Carriero explained that Abercrombie allows the manufacturers to sell any rejected merchandise, but with certain restrictions. These restrictions are memorialized in a "Sell-Off Compliance Agreement." (Plaintiffs' Ex. 19) As stated in the Agreement, no Abercrombie merchandise can be sold in the United States, and Abercrombie must approve of the final destination for the merchandise. (Id.) In addition, Abercrombie requires that certain modifications be made: the brand names on all interior labels must be "blacklined" or "cut" through prior to being sold; all marketing that contains brand names (such as price tickets and hangtags) must be removed; and interior prints and tapes which contain the brand names must be marked through completely with black indelible ink. (Id.) Carriero explained that Abercrombie keeps a record of all merchandise which was authorized for "sell off" each year. (Plaintiffs' Ex. 22)

Carriero testified that there were two exceptions to Abercrombie's prohibition against merchandise being sold within the United States. First, Carriero explained that Abercrombie permitted manufacturers to sell denim garments within the

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United States because Abercrombie's demanding quality standards resulted in a high number of rejected garments, and the overseas market for such denim garments was not good. Second, Carriero explained that Abercrombie permitted a chain of discount stores called "Gabriel Brothers" to sell any end-of-season merchandise which did not sell at their outlet stores and any damaged merchandise which came from the Abercrombie retail stores. Carriero testified that none of the merchandise approved for sale by Gabriel Brothers had "ever" surfaced in other retail outlets in the United States.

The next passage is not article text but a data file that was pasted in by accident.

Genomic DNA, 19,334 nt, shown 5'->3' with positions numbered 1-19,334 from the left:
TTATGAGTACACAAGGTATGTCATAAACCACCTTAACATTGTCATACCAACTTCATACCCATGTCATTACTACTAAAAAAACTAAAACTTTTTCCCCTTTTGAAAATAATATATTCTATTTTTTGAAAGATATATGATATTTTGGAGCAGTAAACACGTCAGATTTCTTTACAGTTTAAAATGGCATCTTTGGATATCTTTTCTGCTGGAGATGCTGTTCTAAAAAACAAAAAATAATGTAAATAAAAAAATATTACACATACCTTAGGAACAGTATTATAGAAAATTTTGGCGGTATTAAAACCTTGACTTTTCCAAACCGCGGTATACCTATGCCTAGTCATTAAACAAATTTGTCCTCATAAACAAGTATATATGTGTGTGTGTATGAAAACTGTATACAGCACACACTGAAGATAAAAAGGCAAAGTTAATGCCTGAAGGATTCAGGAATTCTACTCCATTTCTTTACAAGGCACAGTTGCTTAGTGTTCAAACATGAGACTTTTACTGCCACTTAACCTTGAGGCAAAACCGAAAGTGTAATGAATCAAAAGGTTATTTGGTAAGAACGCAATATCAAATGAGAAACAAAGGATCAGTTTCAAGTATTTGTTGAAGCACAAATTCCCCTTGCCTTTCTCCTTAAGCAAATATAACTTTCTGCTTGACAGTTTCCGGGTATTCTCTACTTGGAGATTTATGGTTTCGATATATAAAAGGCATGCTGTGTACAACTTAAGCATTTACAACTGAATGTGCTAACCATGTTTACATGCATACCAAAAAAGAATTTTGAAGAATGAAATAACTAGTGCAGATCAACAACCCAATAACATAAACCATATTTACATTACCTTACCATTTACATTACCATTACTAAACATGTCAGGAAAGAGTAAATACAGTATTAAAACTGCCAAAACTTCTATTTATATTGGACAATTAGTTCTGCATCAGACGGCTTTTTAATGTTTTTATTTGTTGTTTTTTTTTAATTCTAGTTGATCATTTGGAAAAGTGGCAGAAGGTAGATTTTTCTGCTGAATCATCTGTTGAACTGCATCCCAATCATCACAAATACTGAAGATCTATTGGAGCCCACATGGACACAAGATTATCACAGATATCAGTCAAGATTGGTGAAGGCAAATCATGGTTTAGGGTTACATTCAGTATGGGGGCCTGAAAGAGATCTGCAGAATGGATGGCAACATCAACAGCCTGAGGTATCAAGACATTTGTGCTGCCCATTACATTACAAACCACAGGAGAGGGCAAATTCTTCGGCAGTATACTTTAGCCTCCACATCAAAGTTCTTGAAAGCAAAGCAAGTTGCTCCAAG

Carriero stated that Abercrombie employs Investigators world-wide to ensure that their manufacturers are not "selling off" or manufacturing merchandise without their approval. Carriero also explained that it would not be in a manufacturer's best financial interest to "cross" Abercrombie. However, Carriero admitted that it was impossible to police all the sales of the rejected merchandise. Carriero testified that while some of the labels on the clothing were marked with a black or red line, these markings were not done according to Abercrombie's requirements under the "Sell-Off Agreement."5

Levine testified that Fashion Shop purchased Abercrombie merchandise and other merchandise from various "jobbers." Levine explained that this merchandise was often made available at different trade shows throughout the United States. Levine testified that Fashion Shop was never told that it needed authorization to sell Abercrombie products, but he also stated that Fashion Shop has never sought such authorization. Levine testified that Fashion Shop's purchasers do not typically question how the jobbers acquired the merchandise.

Levine testified that he was informed by one of Fashion Shop's employees that a customer had been sent to Fashion Shop's store by an Abercrombie store employee to purchase Abercrombie shorts from the previous season.

Levine testified that if the Court were to order Fashion Shop to stop selling Abercrombie merchandise, it would threaten their line of credit, and possibly result in Fashion Shop declaring bankruptcy. Levine estimated that the Abercrombie merchandise comprised of $150,000 worth of inventory. Levine stated that the loss of this inventory would lower the quality of the merchandise in their stores and interfere with the planning done for the season. Levine estimated the overall financial impact on Fashion Shop to be...